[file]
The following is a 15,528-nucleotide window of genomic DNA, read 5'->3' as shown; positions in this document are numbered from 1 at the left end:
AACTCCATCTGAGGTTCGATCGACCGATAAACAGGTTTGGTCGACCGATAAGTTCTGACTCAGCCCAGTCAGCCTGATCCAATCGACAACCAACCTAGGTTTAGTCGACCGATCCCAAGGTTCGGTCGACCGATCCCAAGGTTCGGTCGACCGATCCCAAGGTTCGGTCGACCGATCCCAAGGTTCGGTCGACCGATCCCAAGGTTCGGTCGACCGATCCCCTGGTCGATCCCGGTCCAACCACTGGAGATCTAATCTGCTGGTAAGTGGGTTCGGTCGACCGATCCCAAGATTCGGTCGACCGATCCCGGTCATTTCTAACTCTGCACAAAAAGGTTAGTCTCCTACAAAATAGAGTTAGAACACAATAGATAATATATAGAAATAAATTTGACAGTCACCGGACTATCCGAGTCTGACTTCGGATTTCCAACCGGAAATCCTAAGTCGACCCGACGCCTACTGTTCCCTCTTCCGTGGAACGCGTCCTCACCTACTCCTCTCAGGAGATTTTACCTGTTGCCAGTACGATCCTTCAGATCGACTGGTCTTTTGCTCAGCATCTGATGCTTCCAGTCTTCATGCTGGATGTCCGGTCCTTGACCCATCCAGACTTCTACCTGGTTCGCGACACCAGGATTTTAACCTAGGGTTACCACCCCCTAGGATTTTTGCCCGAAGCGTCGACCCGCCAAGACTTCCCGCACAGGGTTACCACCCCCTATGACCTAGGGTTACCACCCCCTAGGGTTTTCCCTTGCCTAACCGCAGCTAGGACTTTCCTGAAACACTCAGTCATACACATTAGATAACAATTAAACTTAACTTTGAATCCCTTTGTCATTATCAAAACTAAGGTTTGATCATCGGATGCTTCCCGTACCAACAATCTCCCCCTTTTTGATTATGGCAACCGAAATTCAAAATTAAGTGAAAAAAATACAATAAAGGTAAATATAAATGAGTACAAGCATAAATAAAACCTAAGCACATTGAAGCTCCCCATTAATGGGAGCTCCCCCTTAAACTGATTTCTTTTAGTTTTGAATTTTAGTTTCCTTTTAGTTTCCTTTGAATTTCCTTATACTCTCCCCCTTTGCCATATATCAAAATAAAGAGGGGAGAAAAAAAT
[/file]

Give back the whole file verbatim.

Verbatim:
The following is a 15,528-nucleotide window of genomic DNA, read 5'->3' as shown; positions in this document are numbered from 1 at the left end:
AACTCCATCTGAGGTTCGATCGACCGATAAACAGGTTTGGTCGACCGATAAGTTCTGACTCAGCCCAGTCAGCCTGATCCAATCGACAACCAACCTAGGTTTAGTCGACCGATCCCAAGGTTCGGTCGACCGATCCCAAGGTTCGGTCGACCGATCCCAAGGTTCGGTCGACCGATCCCAAGGTTCGGTCGACCGATCCCAAGGTTCGGTCGACCGATCCCCTGGTCGATCCCGGTCCAACCACTGGAGATCTAATCTGCTGGTAAGTGGGTTCGGTCGACCGATCCCAAGATTCGGTCGACCGATCCCGGTCATTTCTAACTCTGCACAAAAAGGTTAGTCTCCTACAAAATAGAGTTAGAACACAATAGATAATATATAGAAATAAATTTGACAGTCACCGGACTATCCGAGTCTGACTTCGGATTTCCAACCGGAAATCCTAAGTCGACCCGACGCCTACTGTTCCCTCTTCCGTGGAACGCGTCCTCACCTACTCCTCTCAGGAGATTTTACCTGTTGCCAGTACGATCCTTCAGATCGACTGGTCTTTTGCTCAGCATCTGATGCTTCCAGTCTTCATGCTGGATGTCCGGTCCTTGACCCATCCAGACTTCTACCTGGTTCGCGACACCAGGATTTTAACCTAGGGTTACCACCCCCTAGGATTTTTGCCCGAAGCGTCGACCCGCCAAGACTTCCCGCACAGGGTTACCACCCCCTATGACCTAGGGTTACCACCCCCTAGGGTTTTCCCTTGCCTAACCGCAGCTAGGACTTTCCTGAAACACTCAGTCATACACATTAGATAACAATTAAACTTAACTTTGAATCCCTTTGTCATTATCAAAACTAAGGTTTGATCATCGGATGCTTCCCGTACCAACAATCTCCCCCTTTTTGATTATGGCAACCGAAATTCAAAATTAAGTGAAAAAAATACAATAAAGGTAAATATAAATGAGTACAAGCATAAATAAAACCTAAGCACATTGAAGCTCCCCATTAATGGGAGCTCCCCCTTAAACTGATTTCTTTTAGTTTTGAATTTTAGTTTCCTTTTAGTTTCCTTTGAATTTCCTTATACTCTCCCCCTTTGCCATATATCAAAATAAAGAGGGGAGAAAAAAAT